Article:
Among the familiar faces this week is US big name Jeffery Deaver. The Cutting Edge is a return for criminalist Lincoln Rhyme who is drafted in to help make sense of a series of murders carried out by a killer with a strange affinity for diamonds. Linda Wilson says even the information dumps are interesting! British writer Simon Kernick returns with We Can See You, a stylish thriller with bags of tension – although Linda comments dryly that if you’ve read Kernick’s past books that you won’t be surprised by the presence of an unreliable narrator. John Cleal, meanwhile, was positively purring over a gorgeous edition from the Folio Society of The Selected Adventures and Memoirs of Sherlock Holmes. He says it’s an outstanding collection and a book to cherish and keep, and to pass on to the next generation to remind them of the great Arthur Conan Doyle. John is also a huge fan of Ray Celestin, whose clever and utterly believable The Mobster’s Lament is the third in the City Blues Quartet, which tracks jazz and organised crime through the middle 50 years of the 20th century. And John, being the nosy old hack that he is, desperately wants to know the author’s true identity!
Elsewhere, John was somewhat grumpy about Shakespeare’s Sword by Alan Judd, where an antiques dealer becomes obsessed with an ancient sword that might have belonged to the Bard. John is an admirer of Judd’s spy stories, and found this change of direction too predictable, even if the prose was clever and quirky. Chris Roberts praised the convincing characters in Richard Anderson’s Retribution, set in a small Australian farming town where a few discontented people are tempted into taking revenge for real or imaginary wrongs. Kati Barr-Taylor says that Jar of Hearts by Jennifer Hillier has a fresh, confident voice, but the characters and setting seem unrealistic.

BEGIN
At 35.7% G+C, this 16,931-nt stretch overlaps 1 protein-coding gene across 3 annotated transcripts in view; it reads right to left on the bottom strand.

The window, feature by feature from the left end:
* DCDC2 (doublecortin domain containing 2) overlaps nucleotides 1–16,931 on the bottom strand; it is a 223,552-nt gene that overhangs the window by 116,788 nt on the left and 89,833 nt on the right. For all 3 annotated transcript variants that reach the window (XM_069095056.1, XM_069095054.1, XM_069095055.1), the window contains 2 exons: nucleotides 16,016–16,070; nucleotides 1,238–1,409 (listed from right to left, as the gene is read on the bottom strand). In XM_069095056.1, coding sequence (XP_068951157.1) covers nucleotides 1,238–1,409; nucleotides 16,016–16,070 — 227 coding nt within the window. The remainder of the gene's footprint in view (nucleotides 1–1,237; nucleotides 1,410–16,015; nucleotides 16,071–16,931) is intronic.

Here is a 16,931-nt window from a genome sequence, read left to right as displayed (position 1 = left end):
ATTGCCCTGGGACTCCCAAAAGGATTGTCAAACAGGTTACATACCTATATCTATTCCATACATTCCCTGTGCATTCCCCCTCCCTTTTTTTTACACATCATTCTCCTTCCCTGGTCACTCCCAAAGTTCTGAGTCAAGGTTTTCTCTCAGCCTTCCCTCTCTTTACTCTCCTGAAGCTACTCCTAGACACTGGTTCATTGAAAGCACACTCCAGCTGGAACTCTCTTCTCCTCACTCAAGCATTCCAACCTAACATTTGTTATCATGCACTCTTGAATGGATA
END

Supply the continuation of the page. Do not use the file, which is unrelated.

This week’s YA releases provided some uncomfortable reading for Linda Wilson. I Stop Somewhere by TE Carter unflinchingly explores the difficult themes of abuse, rape and murder and demonstrates how much privilege counts when it comes to a police investigation. The Chaos of Now by Erin Large features a teenage hacker being pressurised by two schoolmates into taking part in a prestigious coding competition. Linda says the teens are well-drawn, the author never talks down or preaches – and that it’s not a comfortable book for concerned parents.
We welcome Norwegian author Kjell Ola Dahl into the Countdown seat this week – and are mightily impressed with his attention to detail when it comes to what he and his drinking companions will be imbibing. And it sounds like he has a nicely balanced life with his writing and running a family farm that’s been in existence since the Middle Ages.
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Ten words to sum up your working life to date ...
Study, fall in love, start family, travel, work, read, write.
Nine things you can see from where you're sitting ...
The lake, the train on the other side, the garden, trees and my golfer girl sculpture, my desk, my laptop, books and the rest of my messy office.
Eight minutes to prepare a meal. What's it going to be ?
An omelette with mushrooms, tomatoes and cheese.